We’re 4 days in and already 2015 is off to a frustrating start. Things were going swimmingly (no pun intended) until a day before I was due to set off driving to Spain when it became apparent that my van had some kind of serious issue involving the power steering. I was informed that I should not kid myself that things would be fine if it went wrong – I would not be able to steer the van if the power steering failed. Considering the near-fatal accidents I’ve already suffered in the last 12 months, I thought it prudent to deal with the issue now and come to terms with a 3 day delay to my journey rather than plummeting off the edge of a pass somewhere in France when my steering failed.
3 days later and the parts have still not turned up. I am assured the job will be done by Monday, after which I will begin my migration southwards and start a block of training in Spain.
Since my last post I’ve had some interesting ups and downs, which is becoming the recognised format for life as an athlete. I was getting back into something that resembled training, and had even done a couple more competitive events after the Whinlatter Duathlon. The 9 Bar Chilly Duathlon had been on the calendar all year as a fun day with team mates, and I was pleased to be well healed enough to take part. With no speed work under my belt, I wasn't expecting great things from the 10k road run in the morning, but came away with a time close to my personal best and 3rd out of around 300 competitors – it’s amazing what a bit if enforced rest can do for your form. However, it turns out I maybe hadn't been resting enough.
Later in November I went for some metabolic efficiency testing at Guru Performance Labs in London. It was a really interesting day, and opened up new avenues to improve my performance which I hadn't really considered before. In basic terms, Laurent who runs the testing measured what my body was using for fuel (fat, protein or carbohydrate) while I was at rest, and then during a run test which slowly increased the effort I was expending. The idea is to increase the level at which your body can burn fat, meaning you never bonk or fade during sub-threshold activity.
I certainly wasn't as metabolically efficient as I could be but that’s fine because it can be improved. The problem was the testing flagged some potential issues with my cortisol levels. A trip to the GP later and it turned out I was dealing with a whole host of odd endocrine markers, quite possibly caused by over-training. As you can see from the pictures of me turbo training in my halo brace, I maybe didn't take it as easily as I should have done post-accident, although there is probably some argument to be made for the necessity of exercise for my sanity during that time. I don’t think I fully took into account how stressful the accident itself, and healing from such a traumatic injury, was on my body. I came out of 3 months in the brace thinking I’d had a rest, when in reality I’d had less than 2 hours sleep a night and been healing from major trauma.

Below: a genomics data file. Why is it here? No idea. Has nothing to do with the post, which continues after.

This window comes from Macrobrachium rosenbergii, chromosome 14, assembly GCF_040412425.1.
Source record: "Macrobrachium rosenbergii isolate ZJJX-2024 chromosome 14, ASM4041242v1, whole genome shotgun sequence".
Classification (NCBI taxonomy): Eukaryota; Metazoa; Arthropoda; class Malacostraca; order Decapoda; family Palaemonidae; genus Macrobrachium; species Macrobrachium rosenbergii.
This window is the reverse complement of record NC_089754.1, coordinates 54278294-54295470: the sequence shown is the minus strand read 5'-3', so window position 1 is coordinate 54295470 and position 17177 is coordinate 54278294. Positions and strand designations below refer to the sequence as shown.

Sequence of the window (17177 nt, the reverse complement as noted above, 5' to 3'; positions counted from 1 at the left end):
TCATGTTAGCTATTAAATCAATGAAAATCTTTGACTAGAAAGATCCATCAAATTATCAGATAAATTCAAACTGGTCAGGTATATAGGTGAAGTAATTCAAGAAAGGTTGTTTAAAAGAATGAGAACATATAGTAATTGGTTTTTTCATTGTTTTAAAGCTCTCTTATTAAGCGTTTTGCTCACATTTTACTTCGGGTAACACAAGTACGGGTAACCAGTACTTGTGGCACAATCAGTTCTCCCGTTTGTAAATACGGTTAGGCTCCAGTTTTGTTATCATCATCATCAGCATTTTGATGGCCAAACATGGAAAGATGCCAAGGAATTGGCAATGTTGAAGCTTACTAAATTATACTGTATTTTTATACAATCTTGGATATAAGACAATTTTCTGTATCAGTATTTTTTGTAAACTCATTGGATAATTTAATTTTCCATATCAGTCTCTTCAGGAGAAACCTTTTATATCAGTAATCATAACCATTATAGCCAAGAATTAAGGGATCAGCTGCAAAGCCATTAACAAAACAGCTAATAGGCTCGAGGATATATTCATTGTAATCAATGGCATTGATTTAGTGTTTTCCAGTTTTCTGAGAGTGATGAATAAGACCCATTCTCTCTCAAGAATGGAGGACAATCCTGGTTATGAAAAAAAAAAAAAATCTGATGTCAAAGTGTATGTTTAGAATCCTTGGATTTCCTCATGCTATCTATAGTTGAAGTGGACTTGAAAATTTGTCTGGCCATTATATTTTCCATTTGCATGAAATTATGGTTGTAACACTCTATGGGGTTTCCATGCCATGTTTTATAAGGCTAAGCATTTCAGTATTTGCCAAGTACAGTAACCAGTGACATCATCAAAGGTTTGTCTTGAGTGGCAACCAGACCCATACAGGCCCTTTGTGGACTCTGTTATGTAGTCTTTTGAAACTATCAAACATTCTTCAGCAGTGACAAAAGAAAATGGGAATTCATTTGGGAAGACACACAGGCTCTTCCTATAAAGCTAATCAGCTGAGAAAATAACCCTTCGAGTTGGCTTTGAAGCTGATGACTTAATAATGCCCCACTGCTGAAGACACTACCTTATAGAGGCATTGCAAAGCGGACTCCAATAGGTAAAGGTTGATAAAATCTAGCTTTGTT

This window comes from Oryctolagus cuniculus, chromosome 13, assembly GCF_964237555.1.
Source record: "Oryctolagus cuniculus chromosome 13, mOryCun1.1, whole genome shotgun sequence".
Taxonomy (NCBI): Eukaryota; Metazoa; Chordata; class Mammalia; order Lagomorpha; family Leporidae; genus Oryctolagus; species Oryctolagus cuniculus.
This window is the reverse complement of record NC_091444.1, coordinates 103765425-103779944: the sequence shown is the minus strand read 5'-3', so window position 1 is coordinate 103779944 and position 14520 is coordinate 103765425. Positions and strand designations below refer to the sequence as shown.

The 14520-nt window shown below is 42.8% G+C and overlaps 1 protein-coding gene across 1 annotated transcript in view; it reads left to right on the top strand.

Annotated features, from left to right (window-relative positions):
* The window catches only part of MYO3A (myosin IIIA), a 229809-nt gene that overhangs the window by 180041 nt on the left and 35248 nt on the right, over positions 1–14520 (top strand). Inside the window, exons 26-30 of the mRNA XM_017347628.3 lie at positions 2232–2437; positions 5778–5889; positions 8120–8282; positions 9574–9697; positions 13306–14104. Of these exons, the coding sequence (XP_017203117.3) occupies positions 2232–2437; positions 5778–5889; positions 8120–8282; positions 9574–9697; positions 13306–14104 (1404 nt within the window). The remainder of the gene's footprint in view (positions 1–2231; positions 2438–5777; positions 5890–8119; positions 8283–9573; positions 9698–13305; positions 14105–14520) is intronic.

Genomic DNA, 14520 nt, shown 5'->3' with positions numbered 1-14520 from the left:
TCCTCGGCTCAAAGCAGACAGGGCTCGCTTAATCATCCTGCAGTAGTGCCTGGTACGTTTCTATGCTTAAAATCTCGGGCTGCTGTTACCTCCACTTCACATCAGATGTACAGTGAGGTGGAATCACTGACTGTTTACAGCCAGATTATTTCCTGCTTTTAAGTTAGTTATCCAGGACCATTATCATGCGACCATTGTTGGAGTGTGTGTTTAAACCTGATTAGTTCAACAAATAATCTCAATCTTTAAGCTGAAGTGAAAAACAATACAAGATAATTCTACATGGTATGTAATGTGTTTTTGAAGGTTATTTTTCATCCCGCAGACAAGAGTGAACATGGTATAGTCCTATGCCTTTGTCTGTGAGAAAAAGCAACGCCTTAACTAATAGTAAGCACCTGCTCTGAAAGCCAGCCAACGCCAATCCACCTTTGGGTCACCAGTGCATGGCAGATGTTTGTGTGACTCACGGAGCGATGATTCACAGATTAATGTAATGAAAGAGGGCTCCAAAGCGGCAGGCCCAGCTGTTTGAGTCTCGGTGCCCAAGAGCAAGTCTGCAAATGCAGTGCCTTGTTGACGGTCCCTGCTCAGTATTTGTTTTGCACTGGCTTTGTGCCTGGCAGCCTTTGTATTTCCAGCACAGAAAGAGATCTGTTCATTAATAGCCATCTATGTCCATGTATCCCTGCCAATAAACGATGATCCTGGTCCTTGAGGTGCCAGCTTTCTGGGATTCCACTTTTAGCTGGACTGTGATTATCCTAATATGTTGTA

Post the endocrine problems being flagged I've had the first full-on time off exercise I have had in years. I’m never very good at having a month totally off exercise at the end of every season, always finding some excuse to go for a 4 hour fell walk or single speed cyclo-cross ride rather than do nothing and thinking it counts as rest because I’m not using a power metre. After my total time off, I started doing some yoga at Meadowlark in Edinburgh. I couldn't have asked for a more welcoming environment to get started. The yoga has already helped me regain some back strength and flexibility and I’m excited to take it forwards to balance out my stretching regime without just spending 30 seconds stretching each muscle group.
All in all, it’s been a very interesting year and not as rubbish as it might appear from the outside. While my physical wellbeing has been extremely questionable at times, I’ve had one of the best years of my life in all other aspects. Now it’s the tricky part of balancing that mentality with getting back to full-on training and competition. I’m always up for a challenge. See you on the race circuit in 2015.
Through 2014 I have had the support of some great sponsors who have been patient and supportive the entire time. I’d like to thank them all and I’m delighted to report that will be continuing with most of them for 2015. A special thanks to Billy McCord of Kingdom Gas who has supported me with travel expenses and kit in my first year racing professionally as a triathlete. I know I’m not the first athlete he has back up with more than just his boundless enthusiasm and we owe him a dept of gratitude for his selfless contributions, cheers Billy and good luck in 2015!
Hi, I'm Ali. I like riding bikes and coaching people to achieve their athletic goals. I've been coaching for more than 10 years now and have never failed to make an athlete faster (I can't quite believe this myself either). I used to race bikes, triathlon and in 2014 I broke 9 vertebrae and my skull. Follow my journey here and on Twitter.